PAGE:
Twins counting on Gomez to get it goingCarlos Gomez had just reached fifth gear and was speeding around second base when his gapper bounced high off the Metrodome turf and into the stands for a ground-rule double. That didn’t stop the precocious Minnesota Twins center fielder. The 23-year-old, who has the energy and attention span of a toddler, kept right on running before third base coach Scott Ullger pointed him back to second.
MINNEAPOLIS (AP) — Carlos Gomez had just reached fifth gear and was speeding around second base when his gapper bounced high off the Metrodome turf and into the stands for a ground-rule double.
That didn’t stop the precocious Minnesota Twins center fielder. The 23-year-old, who has the energy and attention span of a toddler, kept right on running before third base coach Scott Ullger pointed him back to second.
“He just runs,” Twins manager Ron Gardenhire said with a bemused smile after the game.
It’s been that kind of season for the young Dominican. Just when Gomez looks like he is really getting going, something gets in his way.
Gomez is hitting .235 with two home runs and 18 RBIs for the Twins this season. He has played in 77 of team’s 89 games this season while Gardenhire has shuffled a crowded outfield that also includes Denard Span, Michael Cuddyer, Delmon Young and Jason Kubel, when he is not the DH.
The Twins open up the second half of the season on Friday at Texas, sitting four games behind Detroit in the AL Central. It would help if the popular kid they call “Go-Go” would get going.
Gomez hopes to use some momentum gained from his final game before the All-Star break. On Sunday against Chicago, Gomez went 3 for 4 with a home run, that double and a career-high five RBIs to help the Twins to a 13-7 win over the White Sox.
“When you’re getting those big hits from 7-8-9, it takes a lot of pressure off the guys in the middle,” cleanup hitter Justin Morneau said. “He definitely has that potential and we see that once in a while it will come out. Hopefully we can see that a little more often.”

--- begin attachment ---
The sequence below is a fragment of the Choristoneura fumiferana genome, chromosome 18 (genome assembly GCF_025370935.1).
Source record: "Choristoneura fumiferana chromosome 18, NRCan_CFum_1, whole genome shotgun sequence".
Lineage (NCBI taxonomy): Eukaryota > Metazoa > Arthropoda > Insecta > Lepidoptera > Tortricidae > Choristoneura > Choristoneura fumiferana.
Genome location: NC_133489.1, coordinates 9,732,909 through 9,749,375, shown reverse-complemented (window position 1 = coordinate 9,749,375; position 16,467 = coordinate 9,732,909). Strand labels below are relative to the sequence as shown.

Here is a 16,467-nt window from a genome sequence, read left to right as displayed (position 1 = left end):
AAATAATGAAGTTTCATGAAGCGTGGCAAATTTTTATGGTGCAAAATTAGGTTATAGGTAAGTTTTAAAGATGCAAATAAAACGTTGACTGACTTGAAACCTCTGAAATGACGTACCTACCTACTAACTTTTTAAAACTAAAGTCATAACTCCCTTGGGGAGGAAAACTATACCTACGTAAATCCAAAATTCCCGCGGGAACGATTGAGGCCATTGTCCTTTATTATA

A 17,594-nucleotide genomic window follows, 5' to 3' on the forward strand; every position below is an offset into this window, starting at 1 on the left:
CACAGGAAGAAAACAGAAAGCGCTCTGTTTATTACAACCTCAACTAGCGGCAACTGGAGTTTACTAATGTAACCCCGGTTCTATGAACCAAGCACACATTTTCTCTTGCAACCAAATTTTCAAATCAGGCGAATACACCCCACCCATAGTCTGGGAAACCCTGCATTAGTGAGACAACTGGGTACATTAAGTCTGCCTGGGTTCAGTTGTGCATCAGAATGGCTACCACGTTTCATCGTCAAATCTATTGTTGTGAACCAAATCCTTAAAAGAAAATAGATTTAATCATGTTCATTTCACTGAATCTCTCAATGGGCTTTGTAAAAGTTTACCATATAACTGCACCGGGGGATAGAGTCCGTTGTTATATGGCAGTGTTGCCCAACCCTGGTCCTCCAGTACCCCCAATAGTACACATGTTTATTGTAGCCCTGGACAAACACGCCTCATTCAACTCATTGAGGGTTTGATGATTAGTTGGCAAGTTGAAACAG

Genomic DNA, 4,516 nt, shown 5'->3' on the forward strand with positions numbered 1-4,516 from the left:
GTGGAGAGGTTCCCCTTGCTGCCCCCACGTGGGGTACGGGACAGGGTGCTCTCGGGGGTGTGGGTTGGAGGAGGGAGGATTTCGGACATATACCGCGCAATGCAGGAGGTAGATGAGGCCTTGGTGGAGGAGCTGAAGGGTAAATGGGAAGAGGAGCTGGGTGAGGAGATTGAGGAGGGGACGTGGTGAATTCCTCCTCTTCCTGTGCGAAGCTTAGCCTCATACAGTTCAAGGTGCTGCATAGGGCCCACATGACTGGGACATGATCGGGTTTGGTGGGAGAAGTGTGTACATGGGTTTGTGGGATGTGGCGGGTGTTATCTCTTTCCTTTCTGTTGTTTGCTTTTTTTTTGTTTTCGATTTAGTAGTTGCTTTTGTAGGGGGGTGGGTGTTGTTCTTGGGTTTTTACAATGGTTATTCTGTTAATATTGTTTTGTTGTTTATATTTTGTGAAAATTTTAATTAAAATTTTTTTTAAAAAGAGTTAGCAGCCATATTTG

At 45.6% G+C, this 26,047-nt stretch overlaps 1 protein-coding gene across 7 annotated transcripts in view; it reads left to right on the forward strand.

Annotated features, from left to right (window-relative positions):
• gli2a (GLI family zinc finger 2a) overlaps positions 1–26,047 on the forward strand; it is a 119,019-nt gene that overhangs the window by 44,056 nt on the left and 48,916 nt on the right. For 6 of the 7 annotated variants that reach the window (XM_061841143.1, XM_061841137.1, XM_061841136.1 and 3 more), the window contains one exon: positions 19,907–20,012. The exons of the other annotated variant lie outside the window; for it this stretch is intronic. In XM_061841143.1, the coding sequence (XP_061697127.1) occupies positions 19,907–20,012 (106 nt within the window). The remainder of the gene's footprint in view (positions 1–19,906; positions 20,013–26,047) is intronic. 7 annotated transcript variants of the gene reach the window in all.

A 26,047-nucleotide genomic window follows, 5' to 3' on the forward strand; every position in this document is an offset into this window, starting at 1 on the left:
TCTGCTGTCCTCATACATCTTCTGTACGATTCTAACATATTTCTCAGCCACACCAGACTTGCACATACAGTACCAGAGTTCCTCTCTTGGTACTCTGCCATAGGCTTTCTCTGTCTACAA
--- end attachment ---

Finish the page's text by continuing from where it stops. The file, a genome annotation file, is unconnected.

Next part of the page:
That would make things a lot easier on Gardenhire. One of the manager’s biggest challenges this season has been juggling the lineup to get all of his outfielders enough playing time so they feel comfortable and sharp.
After an injury-plagued 2008, Cuddyer has locked down right field with a quietly productive — .273, 14 homers, 47 RBIs — season at the plate and in the field.
Span is the only true leadoff hitter the team has, so he plays every day in left field or center field and Kubel will fill in from time to time in the corners when he is not the designated hitter.
That means that Gomez and Young essentially are battling for one spot most days they arrive at the ballpark. Young is hitting .266 with three homers and 25 RBIs and has been a disappointment since coming over in a trade with Tampa Bay before last season.
“You’ve got so many outfielders that you can’t play them all,” Gardenhire said. “When you get in there and get your opportunity, take advantage of it. The one thing Carlos has never stopped doing is working his butt off. He’s out there on the field, he’s work, work, work, early BP, the whole package. As a manager you always appreciate that.”
So far, Gomez has not gotten too down on himself when he is not in the lineup.
“It’s not frustrating,” he said. “It’s part of the game. Baseball is back and forth.”
The ideal scenario for the Twins would be for Gomez to grab hold of the everyday job in center field. That gives Gardenhire his best defensive outfield with Span in left, Gomez in center and Cuddyer in right. It also gives him more options offensively because Gomez has proven to be a very good bunter and his speed makes him a threat on the bases.
Like many young players, however, Gomez has struggled to find some consistency. His excitable nature and youthful enthusiasm endear him to teammates and coaches, but they also make him the most unpredictable player in the clubhouse.
On several occasions Gardenhire has spoken candidly about not knowing what is going to happen when Gomez goes to the plate, or where the ball is going to end up when his powerful arm lets one fly from center field.
As Gomez enters the second half of his second full season in Minnesota after coming over from the Mets in the Johan Santana trade, the Twins are hoping he can channel that seemingly boundless energy in a productive direction.
“He’s learning. He’s starting to know the pitchers a little better,” Morneau said after Gomez’s big day on Sunday. “If we can get him hot, he causes a lot of problems for the other team. There’s so much speed on the base paths. To get those big hits like that, it will be a lot harder to pitch to him.”